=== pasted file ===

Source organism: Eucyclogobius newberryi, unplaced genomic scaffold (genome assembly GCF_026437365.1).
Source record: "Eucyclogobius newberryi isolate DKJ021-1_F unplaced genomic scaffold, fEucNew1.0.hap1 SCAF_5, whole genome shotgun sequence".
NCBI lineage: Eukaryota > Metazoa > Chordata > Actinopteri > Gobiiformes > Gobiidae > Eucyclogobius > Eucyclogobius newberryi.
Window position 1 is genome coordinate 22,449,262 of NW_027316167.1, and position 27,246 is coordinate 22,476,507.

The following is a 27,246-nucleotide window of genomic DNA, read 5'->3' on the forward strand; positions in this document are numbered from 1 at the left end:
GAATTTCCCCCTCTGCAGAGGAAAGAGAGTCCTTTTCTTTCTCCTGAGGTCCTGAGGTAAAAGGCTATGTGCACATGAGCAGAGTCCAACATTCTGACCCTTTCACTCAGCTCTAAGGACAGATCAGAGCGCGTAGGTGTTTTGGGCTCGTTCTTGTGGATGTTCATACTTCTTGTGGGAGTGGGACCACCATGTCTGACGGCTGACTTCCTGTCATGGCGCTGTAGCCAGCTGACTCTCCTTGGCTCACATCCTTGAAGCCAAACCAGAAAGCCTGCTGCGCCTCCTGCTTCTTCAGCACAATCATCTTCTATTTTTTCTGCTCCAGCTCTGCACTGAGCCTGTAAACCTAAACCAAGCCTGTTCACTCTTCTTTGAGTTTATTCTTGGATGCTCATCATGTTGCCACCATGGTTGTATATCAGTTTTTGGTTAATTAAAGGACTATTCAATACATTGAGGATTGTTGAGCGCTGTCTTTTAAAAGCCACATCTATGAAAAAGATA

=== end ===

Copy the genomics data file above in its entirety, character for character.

Source organism: Eucyclogobius newberryi, unplaced genomic scaffold (genome assembly GCF_026437365.1).
Source record: "Eucyclogobius newberryi isolate DKJ021-1_F unplaced genomic scaffold, fEucNew1.0.hap1 SCAF_5, whole genome shotgun sequence".
NCBI lineage: Eukaryota > Metazoa > Chordata > Actinopteri > Gobiiformes > Gobiidae > Eucyclogobius > Eucyclogobius newberryi.
Window position 1 is genome coordinate 22,449,262 of NW_027316167.1, and position 27,246 is coordinate 22,476,507.

The following is a 27,246-nucleotide window of genomic DNA, read 5'->3' on the forward strand; positions in this document are numbered from 1 at the left end:
GAATTTCCCCCTCTGCAGAGGAAAGAGAGTCCTTTTCTTTCTCCTGAGGTCCTGAGGTAAAAGGCTATGTGCACATGAGCAGAGTCCAACATTCTGACCCTTTCACTCAGCTCTAAGGACAGATCAGAGCGCGTAGGTGTTTTGGGCTCGTTCTTGTGGATGTTCATACTTCTTGTGGGAGTGGGACCACCATGTCTGACGGCTGACTTCCTGTCATGGCGCTGTAGCCAGCTGACTCTCCTTGGCTCACATCCTTGAAGCCAAACCAGAAAGCCTGCTGCGCCTCCTGCTTCTTCAGCACAATCATCTTCTATTTTTTCTGCTCCAGCTCTGCACTGAGCCTGTAAACCTAAACCAAGCCTGTTCACTCTTCTTTGAGTTTATTCTTGGATGCTCATCATGTTGCCACCATGGTTGTATATCAGTTTTTGGTTAATTAAAGGACTATTCAATACATTGAGGATTGTTGAGCGCTGTCTTTTAAAAGCCACATCTATGAAAAAGATA